All right. I’m officially depressed. I didn’t want to admit it. I didn’t want to name the illness. But I’m admitting it.

I am paralyzed. This is the third day that I have not been able to accomplish any task except eating, drinking, walking my dog, and talking to Walter on the phone.

I suffer from depression and anxiety year-round anyway. But now I have things to do and I can’t do them. I feel overwhelmed. There are too many changes going on at once, and the voices in my head are coupling with the fear I have of the future to paralyze me.

Cancer and death are the two words that are lurking just beneath my consciousness. And they are motivating everything I do. As my uncle reminds me all the time, everyone in our Hamilton family has died of cancer.

I have to take preventative measures. Three days ago I had a colonoscopy to make sure that I can prevent any illness from developing. At the exact same time I was under anesthesia, they were taking my uncle home. I found out that all went well after I woke up.

I took a couple of days to recover, and now I’m still tired, and I’m still lethargic. It’s not physical. It’s mental and emotional. I have things to do that I can’t do. I can’t feel the value of anything that I could do to help myself move ahead, so I don’t do anything. But I have to get myself together.

I surely can’t give up now. There are too many things to do ahead of me. But I have to make my way carefully and slowly so that I can inch forward incrementally instead of just stopping.

I have to appear in NYC in two days to read my poetry at an event. I have to find my outfit to wear to the reading. I have to write a recommendation for one of my clients for the Guggenheim Foundation. I have to update my blogs, websites, ScriptForward! newsletter, and TheatreNow! podcast. There are plenty of things to do.

Today is Monday and I need to drive six hours to visit my uncle on Thursday.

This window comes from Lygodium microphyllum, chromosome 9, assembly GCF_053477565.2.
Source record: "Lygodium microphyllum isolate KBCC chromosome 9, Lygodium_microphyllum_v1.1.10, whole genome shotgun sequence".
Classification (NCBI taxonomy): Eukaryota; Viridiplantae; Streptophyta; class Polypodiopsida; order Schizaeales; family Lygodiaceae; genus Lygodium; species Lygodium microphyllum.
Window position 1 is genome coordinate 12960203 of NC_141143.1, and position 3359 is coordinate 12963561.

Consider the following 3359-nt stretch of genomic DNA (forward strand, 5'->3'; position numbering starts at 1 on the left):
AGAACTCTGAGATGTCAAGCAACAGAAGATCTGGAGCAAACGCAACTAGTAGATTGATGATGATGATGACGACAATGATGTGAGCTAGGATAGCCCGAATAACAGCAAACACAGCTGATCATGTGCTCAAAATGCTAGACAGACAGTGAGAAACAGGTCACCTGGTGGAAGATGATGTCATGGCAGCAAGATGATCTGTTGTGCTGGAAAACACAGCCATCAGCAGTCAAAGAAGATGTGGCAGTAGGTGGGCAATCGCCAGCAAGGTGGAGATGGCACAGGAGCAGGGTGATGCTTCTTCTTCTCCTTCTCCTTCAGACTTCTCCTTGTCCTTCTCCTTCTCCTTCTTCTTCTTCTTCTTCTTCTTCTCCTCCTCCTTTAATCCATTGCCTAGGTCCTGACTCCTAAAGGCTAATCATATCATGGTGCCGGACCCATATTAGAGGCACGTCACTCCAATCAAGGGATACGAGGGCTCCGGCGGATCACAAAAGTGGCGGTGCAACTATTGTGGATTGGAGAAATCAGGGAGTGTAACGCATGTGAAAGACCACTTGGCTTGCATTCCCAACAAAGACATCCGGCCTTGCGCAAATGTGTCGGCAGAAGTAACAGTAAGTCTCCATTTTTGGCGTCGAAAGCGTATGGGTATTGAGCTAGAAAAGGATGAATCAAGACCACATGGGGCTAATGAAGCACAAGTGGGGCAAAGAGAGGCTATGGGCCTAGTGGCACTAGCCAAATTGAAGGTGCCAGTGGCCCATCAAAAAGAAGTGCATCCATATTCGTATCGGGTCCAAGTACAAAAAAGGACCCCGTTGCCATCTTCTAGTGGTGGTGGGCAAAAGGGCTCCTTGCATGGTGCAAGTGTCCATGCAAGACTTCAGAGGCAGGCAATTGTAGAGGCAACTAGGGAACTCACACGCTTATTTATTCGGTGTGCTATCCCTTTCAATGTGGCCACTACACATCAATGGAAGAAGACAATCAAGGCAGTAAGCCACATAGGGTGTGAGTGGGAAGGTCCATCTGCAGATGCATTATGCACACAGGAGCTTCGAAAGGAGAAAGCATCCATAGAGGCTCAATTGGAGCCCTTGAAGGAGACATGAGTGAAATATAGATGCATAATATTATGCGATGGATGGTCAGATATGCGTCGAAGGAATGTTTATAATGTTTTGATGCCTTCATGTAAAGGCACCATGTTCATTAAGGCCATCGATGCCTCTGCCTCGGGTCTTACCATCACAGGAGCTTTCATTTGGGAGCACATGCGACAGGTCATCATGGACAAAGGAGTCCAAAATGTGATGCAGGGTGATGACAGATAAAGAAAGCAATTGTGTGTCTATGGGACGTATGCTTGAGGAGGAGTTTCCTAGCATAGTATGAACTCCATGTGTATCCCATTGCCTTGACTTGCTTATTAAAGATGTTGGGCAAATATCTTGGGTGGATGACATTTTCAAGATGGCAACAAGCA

I have a dance class today. Maybe that will shake some life into me. I found a terrific Dance Fit class in my town. The ladies I exercise with are terrific. For one hour a week, we shake our bodies around and let loose. We are the Maenads of Bucks County. It’s really fun.

Today I got a postcard in the mail that made me cry. It’s a renewal form for Camilla’s dog license. I read it and burst into tears, missing her all over again. Luckily, I had spent some time this morning just hugging Isabella, my dog. I try to start the day that way. It gives me pleasure.

I come down the stairs and she is usually lying in one spot near the couch. I stop and make eye contact with her and say, “Hello, my little sweetie pie!” Her tail starts wagging and then I run over to her and give her a full body hug, squeezing her like I’ll never let her go. I stay there for as long as she’ll let me, petting her ears and kissing her face and telling her how much I love her. And then I let her go and move on to the rest of my day. It’s the only thing that keeps me going. As the song says, “If you can’t be with the one you love, love the one you’re with”.

I got a bill from Uncle Steve’s rehabilitation center today. I guess they’re copying me on the bills. I’ll have to make a file.

So that’s all. I’m going to try to get myself together. I have to use my time wisely and push my life forward. I can’t give in to being paralyzed. It’s just one day. I can live through the pain for today and try again tomorrow.

I don’t know what I’m afraid will happen. I know what’s going to happen. Uncle Steve is going to die. I just don’t know how it’s going to happen or when. I need to hang onto my life and find something positive to think about.



Anne Hamilton

Anne Hamilton is an NYC-based freelance dramaturg and the Founder of Hamilton Dramaturgy, an international consultancy. She created Hamilton Dramaturgy’s TheatreNow!, where she hosts and produces an oral history podcast series of important theatre women working in America. Anne has dramaturged for Andrei Serban, Michael Mayer, Lynn Nottage, NYMF, Niegel Smith, Classic Stage Company, and the Great Plains Theatre Festival, among others. She is also an award-winning playwright. Her chapter, “Freelance Dramaturgs in the 21st Century: Journalists, Advocates, and Collaborators” appears in The Routledge Companion to Dramaturgy. She was a Bogliasco Foundation Fellow, won the Dean’s Prize for Dramaturgy at Columbia University School of the Arts, and holds dual citizenship in Italy and the United States. Anne lost her best friend Curtis in a head-on car accident in 1979, two weeks after his high school graduation. Her emotional life became frozen and she has spent the last thirty-two years exploring all areas of self-expression, particularly through stage plays, poetry, theatre, art, and music. She is currently developing her own chamber-play-with-dance entitled ANOTHER WHITE SHIRT, about the way that grief moves through the body.

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